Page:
Each Day, A New Beginning
When I was in graduate school I lived with a friend who was very involved in Al-anon. She used a little book of encouragement every morning, and left it on our coffee table. It was called “Each Day, A New Beginning.” One day I opened it, and read the words for that day. They spoke directly to me and to the struggles I was battling. Before long, I was using that little book every day as well. We were both Divinity School students, and preparing for lives of ministry. This woman also introduced me to lectio divina, to contemplative prayer, and to spiritual direction. Lectio divina, or “sacred reading,” is a form of meditation using a sacred text. We would use a passage from the bible, or from “Each Day a New Beginning.” One of us would read a short passage aloud, slowly and prayerfully.
We would both tune in to the particular word or phrase or image from the reading which tugged at our heart. Then in a time of silence, we would each ponder, contemplate, the particular word or phrase, or for me often picture image, which had come to us. The belief is that the sacred text is “alive and active,” as the writer of Hebrews said (Hebrews 4:12). When you hear a passage, a story, a psalm, a poem, and one particular thing grabs hold of your heart, that is God speaking to you through the text. I later learned that lectio divina is a form of meditation developed by Saint Benedict in the sixth century. He used it with the monks in his monastic community. About a thousand years later Saint Ignatius of Loyola further developed it. To this day, I still pray and meditate each and every day, using lectio divina, and over the years have taught this ancient practice of prayer or meditation to hundreds, actually probably thousands, of people.
When you meditate using lectio divine, you can also use another spiritual practice to help you to enter the text more deeply. Sometimes I journal with the particular phrase or image that speaks to me. On retreats, sometimes I incorporate art: painting, sculpting, composing poetry or music as we ponder the text. Being a physical person, I also use movement to enter into the text more deeply. In fact, this is how I usually write my sermons. I read the text during my morning prayer time. Then I go for a run, a walk, a hike, a bicycle ride, a yoga practice, bringing the text with me, tumbling it over and over in my spirit, pondering its many facets as I run, cycle, etc. Sometimes, the text truly ignites something in me, stirs me on a profound level, lifts me outside of myself into something bigger, into the presence of God, the author of this sacred text. When this happens, sometimes it frightens me, because the Spirit wants me to face something inside of myself that I do not want to face. So I ignore or deny the Spirit’s stirrings, and think of something else. But it still continues to tug at my heart.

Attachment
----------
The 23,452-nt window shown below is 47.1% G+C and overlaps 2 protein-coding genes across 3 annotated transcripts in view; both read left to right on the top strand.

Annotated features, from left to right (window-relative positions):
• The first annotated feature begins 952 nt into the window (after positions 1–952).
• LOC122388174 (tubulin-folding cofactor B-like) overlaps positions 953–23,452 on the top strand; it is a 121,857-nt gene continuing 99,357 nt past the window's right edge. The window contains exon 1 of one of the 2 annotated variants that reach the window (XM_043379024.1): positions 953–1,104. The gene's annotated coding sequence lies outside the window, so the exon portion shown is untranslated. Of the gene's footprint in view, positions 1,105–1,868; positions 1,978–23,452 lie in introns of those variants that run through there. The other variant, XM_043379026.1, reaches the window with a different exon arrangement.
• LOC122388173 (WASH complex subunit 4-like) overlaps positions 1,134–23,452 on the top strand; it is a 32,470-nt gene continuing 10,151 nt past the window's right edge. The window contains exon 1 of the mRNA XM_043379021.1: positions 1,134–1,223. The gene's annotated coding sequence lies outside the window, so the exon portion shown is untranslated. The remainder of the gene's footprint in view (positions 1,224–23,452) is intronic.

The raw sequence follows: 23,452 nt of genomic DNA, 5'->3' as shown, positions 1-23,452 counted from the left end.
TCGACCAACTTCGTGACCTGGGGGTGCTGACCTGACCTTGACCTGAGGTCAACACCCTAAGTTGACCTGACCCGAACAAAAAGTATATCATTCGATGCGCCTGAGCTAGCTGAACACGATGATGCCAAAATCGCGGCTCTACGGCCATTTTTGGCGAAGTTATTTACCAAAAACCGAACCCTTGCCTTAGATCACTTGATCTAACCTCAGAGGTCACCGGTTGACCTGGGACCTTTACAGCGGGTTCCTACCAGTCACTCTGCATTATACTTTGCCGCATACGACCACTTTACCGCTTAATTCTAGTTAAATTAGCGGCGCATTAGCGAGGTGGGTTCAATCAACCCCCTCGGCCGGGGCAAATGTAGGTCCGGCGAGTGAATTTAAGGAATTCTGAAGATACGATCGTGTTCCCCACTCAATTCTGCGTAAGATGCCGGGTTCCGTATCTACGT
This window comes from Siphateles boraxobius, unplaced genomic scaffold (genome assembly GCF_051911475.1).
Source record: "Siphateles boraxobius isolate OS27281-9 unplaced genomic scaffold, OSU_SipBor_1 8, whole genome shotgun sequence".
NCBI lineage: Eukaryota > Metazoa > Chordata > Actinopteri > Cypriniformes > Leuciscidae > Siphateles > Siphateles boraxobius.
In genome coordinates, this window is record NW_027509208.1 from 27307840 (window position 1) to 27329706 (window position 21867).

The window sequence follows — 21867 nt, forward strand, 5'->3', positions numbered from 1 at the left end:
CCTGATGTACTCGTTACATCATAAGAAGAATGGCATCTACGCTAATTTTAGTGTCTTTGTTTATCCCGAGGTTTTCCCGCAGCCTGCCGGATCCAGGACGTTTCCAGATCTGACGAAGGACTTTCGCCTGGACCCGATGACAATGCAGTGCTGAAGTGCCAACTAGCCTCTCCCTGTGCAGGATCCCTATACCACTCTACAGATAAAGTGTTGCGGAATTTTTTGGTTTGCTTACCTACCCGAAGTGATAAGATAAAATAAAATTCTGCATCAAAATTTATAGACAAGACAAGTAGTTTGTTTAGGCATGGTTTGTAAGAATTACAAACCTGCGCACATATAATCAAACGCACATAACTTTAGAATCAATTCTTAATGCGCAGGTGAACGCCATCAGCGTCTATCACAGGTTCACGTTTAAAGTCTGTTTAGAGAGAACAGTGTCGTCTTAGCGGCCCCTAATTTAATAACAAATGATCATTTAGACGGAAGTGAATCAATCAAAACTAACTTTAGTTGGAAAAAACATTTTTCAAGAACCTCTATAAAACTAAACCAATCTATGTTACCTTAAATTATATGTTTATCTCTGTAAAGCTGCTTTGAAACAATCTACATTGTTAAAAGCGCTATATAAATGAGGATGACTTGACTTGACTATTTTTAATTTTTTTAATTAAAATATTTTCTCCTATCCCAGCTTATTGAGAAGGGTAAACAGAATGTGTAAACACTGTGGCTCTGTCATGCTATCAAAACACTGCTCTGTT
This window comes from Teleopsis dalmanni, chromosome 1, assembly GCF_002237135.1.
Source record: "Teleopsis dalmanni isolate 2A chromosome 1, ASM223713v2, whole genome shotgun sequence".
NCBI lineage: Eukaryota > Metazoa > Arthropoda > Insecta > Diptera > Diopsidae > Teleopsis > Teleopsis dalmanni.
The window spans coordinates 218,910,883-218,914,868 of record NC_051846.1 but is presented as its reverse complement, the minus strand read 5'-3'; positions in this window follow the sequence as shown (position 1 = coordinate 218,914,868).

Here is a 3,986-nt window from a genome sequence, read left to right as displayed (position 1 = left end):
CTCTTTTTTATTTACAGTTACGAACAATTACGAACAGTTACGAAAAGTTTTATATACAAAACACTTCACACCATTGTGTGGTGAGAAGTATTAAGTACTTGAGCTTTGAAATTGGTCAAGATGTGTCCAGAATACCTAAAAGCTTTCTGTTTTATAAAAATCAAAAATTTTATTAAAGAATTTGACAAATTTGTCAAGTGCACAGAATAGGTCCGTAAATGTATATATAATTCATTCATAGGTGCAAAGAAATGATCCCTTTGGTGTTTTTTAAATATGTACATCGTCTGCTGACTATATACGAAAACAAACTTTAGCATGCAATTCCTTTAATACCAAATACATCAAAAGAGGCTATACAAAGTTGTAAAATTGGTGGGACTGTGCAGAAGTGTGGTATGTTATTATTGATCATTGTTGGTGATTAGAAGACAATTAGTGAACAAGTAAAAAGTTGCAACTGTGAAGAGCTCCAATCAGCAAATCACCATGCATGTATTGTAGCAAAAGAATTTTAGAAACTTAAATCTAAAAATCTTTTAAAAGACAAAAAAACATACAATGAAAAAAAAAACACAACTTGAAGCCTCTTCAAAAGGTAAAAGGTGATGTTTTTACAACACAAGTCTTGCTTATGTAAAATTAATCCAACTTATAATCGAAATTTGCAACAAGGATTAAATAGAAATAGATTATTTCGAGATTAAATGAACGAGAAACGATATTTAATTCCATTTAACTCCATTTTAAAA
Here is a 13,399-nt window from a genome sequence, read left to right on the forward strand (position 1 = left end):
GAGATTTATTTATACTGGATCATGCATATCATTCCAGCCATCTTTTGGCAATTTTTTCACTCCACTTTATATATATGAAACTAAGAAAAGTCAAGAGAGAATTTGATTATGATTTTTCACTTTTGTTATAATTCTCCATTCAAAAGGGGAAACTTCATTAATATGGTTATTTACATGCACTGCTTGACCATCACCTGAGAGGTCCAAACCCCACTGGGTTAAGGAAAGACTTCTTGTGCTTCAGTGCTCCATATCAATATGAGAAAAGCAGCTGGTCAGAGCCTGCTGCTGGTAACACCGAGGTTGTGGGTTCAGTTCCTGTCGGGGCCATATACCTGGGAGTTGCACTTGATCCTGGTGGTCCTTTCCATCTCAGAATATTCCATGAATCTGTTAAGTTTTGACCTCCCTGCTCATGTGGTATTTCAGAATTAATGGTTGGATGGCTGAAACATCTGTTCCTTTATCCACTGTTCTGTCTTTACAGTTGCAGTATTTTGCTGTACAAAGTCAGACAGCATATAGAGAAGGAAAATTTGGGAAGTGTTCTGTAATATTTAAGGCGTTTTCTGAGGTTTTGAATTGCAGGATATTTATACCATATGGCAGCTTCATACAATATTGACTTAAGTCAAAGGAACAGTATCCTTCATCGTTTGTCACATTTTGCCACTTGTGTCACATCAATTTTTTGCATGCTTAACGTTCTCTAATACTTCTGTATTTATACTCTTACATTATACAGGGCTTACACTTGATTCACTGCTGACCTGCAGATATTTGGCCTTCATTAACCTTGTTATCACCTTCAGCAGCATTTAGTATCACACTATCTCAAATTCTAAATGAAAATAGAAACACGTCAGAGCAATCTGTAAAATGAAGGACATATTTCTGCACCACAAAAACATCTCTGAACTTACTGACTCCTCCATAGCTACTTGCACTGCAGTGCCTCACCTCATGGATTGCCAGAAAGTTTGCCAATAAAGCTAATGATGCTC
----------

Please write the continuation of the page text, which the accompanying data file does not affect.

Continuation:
Over the thirty-five years I have been doing this practice, I have learned not to resist, so most of the time now I follow the Spirit’s leading and go to this place to which the Spirit is inviting me to go, to this place of epiphany, of realization, but sometimes it is a place even deeper than that. Sometimes the Spirit draws me into a place of deep union with God, knowing myself held in the embrace of something so much bigger than I am, knowing myself deeply united with God, and with all that is. Often in this place of union, I am moved to tears.
Once a month, I get together with an amazing woman who is my spiritual director. Spiritual direction or accompaniment is an ancient practice where you meet on a regular basis with someone who invites you to go even deeper into your relationship with God. A spiritual director invites you to unpack and explore those experiences of God’s powerful presence which you have had during the past month, and what it might be that God is inviting you to in your life. If you have never heard of spiritual direction, I invite you to go to the website for Spiritual Directors International (www.sdiworld.org). SDI ‘s “Seek and Find Guide” can help you to locate a spiritual director in your area. I have been receiving spiritual direction for over thirty-five years, and offering spiritual direction to others for almost as long.
As we enter this new year, and tomorrow as we celebrate the Feast of Epiphany, I invite you to see each day as a new beginning. I invite you to take time each day to steep yourself in sacred story, through reading a short passage from the scripture of your faith tradition, or through the sacred text of the landscape, of nature, of God’s creation, which also speaks deeply to our souls. Finally, I invite you to explore the sacred text of your inner landscape, of your own soul.
Martin Luther said, “Every morning when you wash your face, remember your baptism.” In other words, remember that each day God gives us an opportunity for a new start. Today, may you say Yes, and receive this day as a new beginning.
This day may you see God in all you encounter,
and may you reflect God to all you encounter.
Linda Forsberg, Copyright January 5, 2016
Photos: Blog Header: Easter Sunrise Service, Sandy Point Beach, Warwick, RI; early morning, Hunter, Catskills, NY; morning prayer, Panama City Beach, FL; Second Beach, Newport, RI; Walking path, Reservoir, Newport, RI; Catskills, NY; Third Beach, Newport, RI; radiant new birth, Nicolette and Liam